Cucumber Slices with Smoky Sunflower Seed Pâté
I admit that the unit I was least looking forward to in the Plant-Based Professional culinary course that I just finished was the raw gastronomy. The extent of my raw food experience was visiting a raw restaurant in San Diego about 10 years ago. It was delicious, but my dabbling ended there.
But you know what? It ended up being a fascinating topic. I love learning new and creative ways to make foods, and the techniques involved in raw gastronomy are really interesting.
One of the assignments was to create a raw pâté from soaked nuts or seeds. The sample recipe used almonds, but I had a slew of raw sunflower seeds on hand and decided to give them a whirl. Figuratively and literally.
First, you soak the sunflower seeds in water. Then, you blend them up with garlic, lemon, salt … whatever you like. The result is light-colored and smooth (not silky smooth, but smooth enough) – and really addictingly tasty.
The possibilities are pretty endless, but in this case, I wanted to make a healthy canapé.
One of my favorite recipes before becoming vegetarian, many years ago, was a smoked salmon ball. And while I haven’t made that in years, I thought it would be fun to try to recreate some of those flavors in this pâté. So I added dill and smoked paprika and while, of course, not an exact replica, the smoky flavors are perfect with the dill and cucumber.
(Note that the smoked paprika is not officially raw because it reaches a temperature higher than is required to qualify as raw food. So if you’re on a raw diet, you might want to leave it out.)
I love this smoky sunflower seed pâté, and I love these appetizers, too!
For my plant-based party, I decided to garnish the cucumber slices with borage flowers. I planted borage a few years ago to attract bees to the veggie garden. I knew they were edible (apparently, they taste mildly of cucumber) but never had the guts to actually eat them. Until now. They ended up making a beautiful garnish, though you couldn’t actually taste them at all.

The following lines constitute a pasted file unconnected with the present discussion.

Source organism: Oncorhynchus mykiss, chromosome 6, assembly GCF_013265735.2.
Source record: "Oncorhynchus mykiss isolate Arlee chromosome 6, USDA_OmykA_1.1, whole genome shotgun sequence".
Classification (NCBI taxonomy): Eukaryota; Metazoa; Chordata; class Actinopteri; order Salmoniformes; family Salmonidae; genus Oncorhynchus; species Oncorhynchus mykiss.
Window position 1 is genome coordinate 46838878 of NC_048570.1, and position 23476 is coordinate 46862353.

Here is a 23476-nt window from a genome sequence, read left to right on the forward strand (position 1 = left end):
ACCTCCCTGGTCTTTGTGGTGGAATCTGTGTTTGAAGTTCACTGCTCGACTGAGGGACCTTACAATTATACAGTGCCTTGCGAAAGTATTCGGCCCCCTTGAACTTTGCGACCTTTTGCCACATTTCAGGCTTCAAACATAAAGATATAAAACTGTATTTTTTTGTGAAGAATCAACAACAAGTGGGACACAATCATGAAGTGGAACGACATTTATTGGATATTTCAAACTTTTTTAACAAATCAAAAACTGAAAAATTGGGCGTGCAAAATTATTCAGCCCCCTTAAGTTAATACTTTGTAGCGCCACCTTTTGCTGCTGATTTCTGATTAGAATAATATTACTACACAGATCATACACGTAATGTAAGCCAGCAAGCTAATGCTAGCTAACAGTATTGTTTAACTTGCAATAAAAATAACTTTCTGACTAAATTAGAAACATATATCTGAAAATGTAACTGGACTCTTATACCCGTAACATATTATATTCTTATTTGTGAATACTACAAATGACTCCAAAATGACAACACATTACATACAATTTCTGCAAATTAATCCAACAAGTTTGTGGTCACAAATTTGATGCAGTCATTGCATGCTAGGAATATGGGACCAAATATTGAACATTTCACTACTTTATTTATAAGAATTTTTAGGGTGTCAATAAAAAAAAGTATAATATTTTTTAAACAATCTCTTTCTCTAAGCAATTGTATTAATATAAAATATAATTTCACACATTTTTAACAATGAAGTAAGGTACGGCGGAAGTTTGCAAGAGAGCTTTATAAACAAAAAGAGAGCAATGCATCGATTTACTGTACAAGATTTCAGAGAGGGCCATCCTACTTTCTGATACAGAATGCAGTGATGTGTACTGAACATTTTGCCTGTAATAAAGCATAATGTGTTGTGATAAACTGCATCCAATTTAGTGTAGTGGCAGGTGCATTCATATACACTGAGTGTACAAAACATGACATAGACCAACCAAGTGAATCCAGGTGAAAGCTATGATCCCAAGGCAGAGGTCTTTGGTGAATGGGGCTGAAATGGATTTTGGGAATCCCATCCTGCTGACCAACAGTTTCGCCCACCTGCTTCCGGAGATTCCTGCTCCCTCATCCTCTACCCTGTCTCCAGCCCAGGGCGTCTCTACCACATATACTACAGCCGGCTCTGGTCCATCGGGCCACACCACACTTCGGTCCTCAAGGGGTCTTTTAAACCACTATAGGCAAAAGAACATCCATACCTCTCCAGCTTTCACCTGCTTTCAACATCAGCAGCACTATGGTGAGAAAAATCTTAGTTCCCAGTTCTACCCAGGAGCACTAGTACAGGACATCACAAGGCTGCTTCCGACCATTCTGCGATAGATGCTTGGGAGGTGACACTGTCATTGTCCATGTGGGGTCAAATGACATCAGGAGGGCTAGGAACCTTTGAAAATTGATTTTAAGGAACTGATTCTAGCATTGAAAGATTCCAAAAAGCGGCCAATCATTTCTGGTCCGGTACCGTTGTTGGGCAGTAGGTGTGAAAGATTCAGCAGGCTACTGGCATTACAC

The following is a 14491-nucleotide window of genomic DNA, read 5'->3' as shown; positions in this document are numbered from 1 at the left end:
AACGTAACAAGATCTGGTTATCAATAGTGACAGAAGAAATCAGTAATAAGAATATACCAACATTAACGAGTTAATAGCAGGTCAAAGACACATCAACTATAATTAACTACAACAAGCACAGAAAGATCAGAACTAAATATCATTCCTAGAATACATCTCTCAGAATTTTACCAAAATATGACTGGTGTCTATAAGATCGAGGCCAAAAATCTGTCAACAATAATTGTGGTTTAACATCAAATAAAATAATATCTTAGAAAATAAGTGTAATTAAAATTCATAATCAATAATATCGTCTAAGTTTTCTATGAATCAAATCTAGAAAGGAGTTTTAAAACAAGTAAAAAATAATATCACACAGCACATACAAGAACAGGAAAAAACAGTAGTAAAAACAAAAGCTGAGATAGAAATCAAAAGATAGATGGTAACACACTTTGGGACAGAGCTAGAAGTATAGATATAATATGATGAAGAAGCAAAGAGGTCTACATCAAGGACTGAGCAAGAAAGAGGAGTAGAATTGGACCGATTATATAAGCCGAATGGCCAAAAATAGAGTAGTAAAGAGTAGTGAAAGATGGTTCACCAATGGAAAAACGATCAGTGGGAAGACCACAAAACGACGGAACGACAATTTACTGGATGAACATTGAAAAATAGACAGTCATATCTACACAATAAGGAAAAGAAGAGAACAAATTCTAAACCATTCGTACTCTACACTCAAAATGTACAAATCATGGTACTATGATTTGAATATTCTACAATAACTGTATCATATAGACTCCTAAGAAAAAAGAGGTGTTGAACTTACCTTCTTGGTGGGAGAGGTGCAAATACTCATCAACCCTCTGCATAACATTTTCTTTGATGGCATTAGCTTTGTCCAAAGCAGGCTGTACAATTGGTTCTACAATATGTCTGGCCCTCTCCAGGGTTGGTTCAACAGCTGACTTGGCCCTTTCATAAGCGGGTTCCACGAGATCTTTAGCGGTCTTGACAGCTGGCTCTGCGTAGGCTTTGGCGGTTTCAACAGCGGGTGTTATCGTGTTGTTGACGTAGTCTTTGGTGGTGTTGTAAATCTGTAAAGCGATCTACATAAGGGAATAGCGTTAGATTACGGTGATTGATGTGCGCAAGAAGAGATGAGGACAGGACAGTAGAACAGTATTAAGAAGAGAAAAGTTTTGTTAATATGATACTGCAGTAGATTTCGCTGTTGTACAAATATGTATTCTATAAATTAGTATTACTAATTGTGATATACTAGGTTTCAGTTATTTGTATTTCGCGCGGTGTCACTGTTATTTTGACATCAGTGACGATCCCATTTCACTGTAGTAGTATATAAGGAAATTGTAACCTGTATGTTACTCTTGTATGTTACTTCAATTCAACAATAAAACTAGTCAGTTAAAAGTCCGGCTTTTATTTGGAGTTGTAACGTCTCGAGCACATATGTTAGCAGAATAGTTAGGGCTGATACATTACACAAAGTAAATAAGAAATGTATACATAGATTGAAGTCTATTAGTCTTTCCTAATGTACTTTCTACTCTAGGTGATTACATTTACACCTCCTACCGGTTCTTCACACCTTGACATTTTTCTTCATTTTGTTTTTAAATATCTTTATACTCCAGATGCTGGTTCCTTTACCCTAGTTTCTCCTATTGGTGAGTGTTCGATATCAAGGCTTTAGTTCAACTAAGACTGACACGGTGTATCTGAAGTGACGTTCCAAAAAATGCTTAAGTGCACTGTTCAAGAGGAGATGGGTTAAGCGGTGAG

Sunflower seed pâté is officially a part of my life now, and this easy cucumber appetizer is going to be coming out of my kitchen often. It’s so easy to make the pâté ahead of time, squeeze it on, garnish, and serve.
Oh, and you could totally swap out the borage for cherry tomato halves and you have the perfect Christmas appetizer! See?!
Okay, now please forget that I mentioned Christmas.
Cucumber Slices with Smoky Sunflower Seed pâté
A fresh, healthy, make-ahead appetizer made with a creamy sunflower seed and fresh dill pâté. Garnish how you like depending on the season.
- 3 medium cucumbers, half the peel removed with a parer, sliced about 1/2-inch thick
- 1 batch Smoky Sunflower Seed Pate (recipe below)
- Fresh dill and borage flowers or halved cherry tomatoes for garnish
Smoky Sunflower Seed Pâté:
- 1 cup raw sunflower seeds, soaked for at least 4 hours
- 1/3 cup water
- 1 medium clove garlic, minced
- 3 tablespoons freshly squeezed lemon juice
- 1/8 to 1/4 teaspoon smoked paprika, to taste
- 2 tablespoons minced fresh dill
- 1/2 teaspoon sea salt or kosher salt + more to taste
- Place sunflower seeds in a medium bowl or jar. Cover with 2 cups of water. Set aside and let soak for at least 4 hours, up to 24 hours.
- Drain and rinse sunflower seeds. Add seeds to the pitcher of a high-speed blender or (preferred) a food processor fitted with the “S” blade. Add 1/3 cup water, garlic, lemon juice, 1/8 teaspoon smoked paprika, 2 tablespoons dill, and 1/2 teaspoon salt. Puree until smooth, 1-2 minutes. Taste and adjust seasonings if desired.
- Set cucumber slices on a platter. Spoon pâté into a zipper bag. Snip the end off and squeeze pate onto the cucumber slices. For a more professional look, use a pastry bag affixed with your favorite tip.
- Garnish each slice with fresh dill and borage or cherry tomatoes. Serve immediately.
* Time includes soaking time for sunflower seeds. Hands-on time is about 20 minutes.
Make sunflower seed pâté up to 3 days ahead of time. Keep refrigerated in an airtight container until ready for use. You can also slice cucumbers and keep them in the fridge up to one day ahead of time (keep them wrapped or in an airtight container so they don’t dry out.